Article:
There’s a mirror at the end of displays in the Dr. Martin Luther King National Historic site, Atlanta, Georgia. As I learned in visiting last week, there’s a question next to the mirror. It’s quote from Dr. King, who won the Nobel Peace Prize. And just 1.5 miles away, at President Jimmy Carter’s Library, there’s a comment about choice. Each of these items, the mirror, the question and the comment, are relevant for July 4.
The mirror allows each visitor to look at her or himself.
The question from Dr. King offers his view that, “Life’s most persistent and urgent question is ‘What are you doing for others?’”
The comment from President Carter reads, “God gives us the capacity for choice. We can choose to alleviate suffering. We can choose to work together for peace. We can make these changes – and we must.”
Early in his Presidential Inauguration speech, Carter quoted one of his favorite public school teachers from Plains, Georgia, a woman named Julia Coleman who had a deep influence on him. She told him, and many other students, “We must adjust to changing times and still hold to unchanging principles.”
As the buildings honoring them make clear, neither King or Carter were perfect people. Each made many mistakes.
But they shared many things, along with Georgia as a birthplace. Among other things they shared a deep desire to bring people together, and to work for progress. They also agreed about the importance of not only individual rights, but also individual responsibilities.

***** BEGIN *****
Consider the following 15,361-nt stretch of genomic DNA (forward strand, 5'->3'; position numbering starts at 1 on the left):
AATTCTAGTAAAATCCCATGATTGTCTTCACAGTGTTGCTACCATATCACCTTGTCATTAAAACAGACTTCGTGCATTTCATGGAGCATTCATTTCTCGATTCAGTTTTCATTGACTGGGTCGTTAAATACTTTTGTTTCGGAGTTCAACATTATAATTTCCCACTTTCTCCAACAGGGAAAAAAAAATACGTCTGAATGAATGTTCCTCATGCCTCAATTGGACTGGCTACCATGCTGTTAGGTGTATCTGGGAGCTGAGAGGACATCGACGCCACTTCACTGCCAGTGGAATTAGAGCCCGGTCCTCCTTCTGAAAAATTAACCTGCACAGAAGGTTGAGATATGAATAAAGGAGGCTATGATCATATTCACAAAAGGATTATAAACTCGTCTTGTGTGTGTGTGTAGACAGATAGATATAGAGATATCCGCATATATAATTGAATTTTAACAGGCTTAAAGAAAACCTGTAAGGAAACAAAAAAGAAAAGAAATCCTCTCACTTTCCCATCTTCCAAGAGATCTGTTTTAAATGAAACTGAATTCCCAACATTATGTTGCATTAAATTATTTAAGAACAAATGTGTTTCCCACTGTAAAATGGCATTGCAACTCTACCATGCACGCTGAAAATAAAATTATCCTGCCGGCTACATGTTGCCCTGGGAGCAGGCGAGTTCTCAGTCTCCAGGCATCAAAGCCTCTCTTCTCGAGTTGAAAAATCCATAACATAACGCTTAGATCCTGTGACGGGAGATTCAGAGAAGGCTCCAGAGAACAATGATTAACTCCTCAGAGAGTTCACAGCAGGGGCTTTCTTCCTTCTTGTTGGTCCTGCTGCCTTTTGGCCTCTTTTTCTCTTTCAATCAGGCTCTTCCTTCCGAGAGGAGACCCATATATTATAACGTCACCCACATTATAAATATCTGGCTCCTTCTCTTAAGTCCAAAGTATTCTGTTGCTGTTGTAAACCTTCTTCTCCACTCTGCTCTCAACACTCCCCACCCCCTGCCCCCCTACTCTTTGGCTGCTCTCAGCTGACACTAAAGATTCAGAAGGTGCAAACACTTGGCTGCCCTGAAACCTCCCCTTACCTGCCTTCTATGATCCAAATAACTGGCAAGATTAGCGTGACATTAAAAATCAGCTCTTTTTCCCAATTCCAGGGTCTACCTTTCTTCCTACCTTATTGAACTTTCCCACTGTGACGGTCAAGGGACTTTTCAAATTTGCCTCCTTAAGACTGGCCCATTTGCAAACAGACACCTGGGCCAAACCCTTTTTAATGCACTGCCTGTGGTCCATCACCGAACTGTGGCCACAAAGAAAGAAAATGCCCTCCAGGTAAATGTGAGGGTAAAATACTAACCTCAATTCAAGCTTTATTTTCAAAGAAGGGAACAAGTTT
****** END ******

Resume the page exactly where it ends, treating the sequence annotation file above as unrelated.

So that brings us to July 4.
For many of us, the upcoming holiday will include time off from work, a picnic, and perhaps, fireworks. We do these things in part to honor the birth of our country. We also celebrate the courage and commitment of those who came before us. They helped to keep and expand our freedoms. All very appropriate.
After touring both the King and Carter Centers last week, I have another idea about appropriate activities for July 4. Isn’t it worth spending a little time reading and reflecting on the quotations above? And then, resolving to do something to help others in need?
These are complex, challenging times. As Ms. Coleman urged Carter, “we must adjust to changing times.” But as King pointed out in his “Letter from the Birmingham Jail,” “We must use time creatively, in the knowledge that the time is always ripe to do right.”
Thank you for this grounding post. Both Dr. Martin Luther King’s words and those shared through President Carter are very important and grist for the mill as I reflect this 4th of July. “A mirror, a choice, a question.” Thank you. — Palma Cady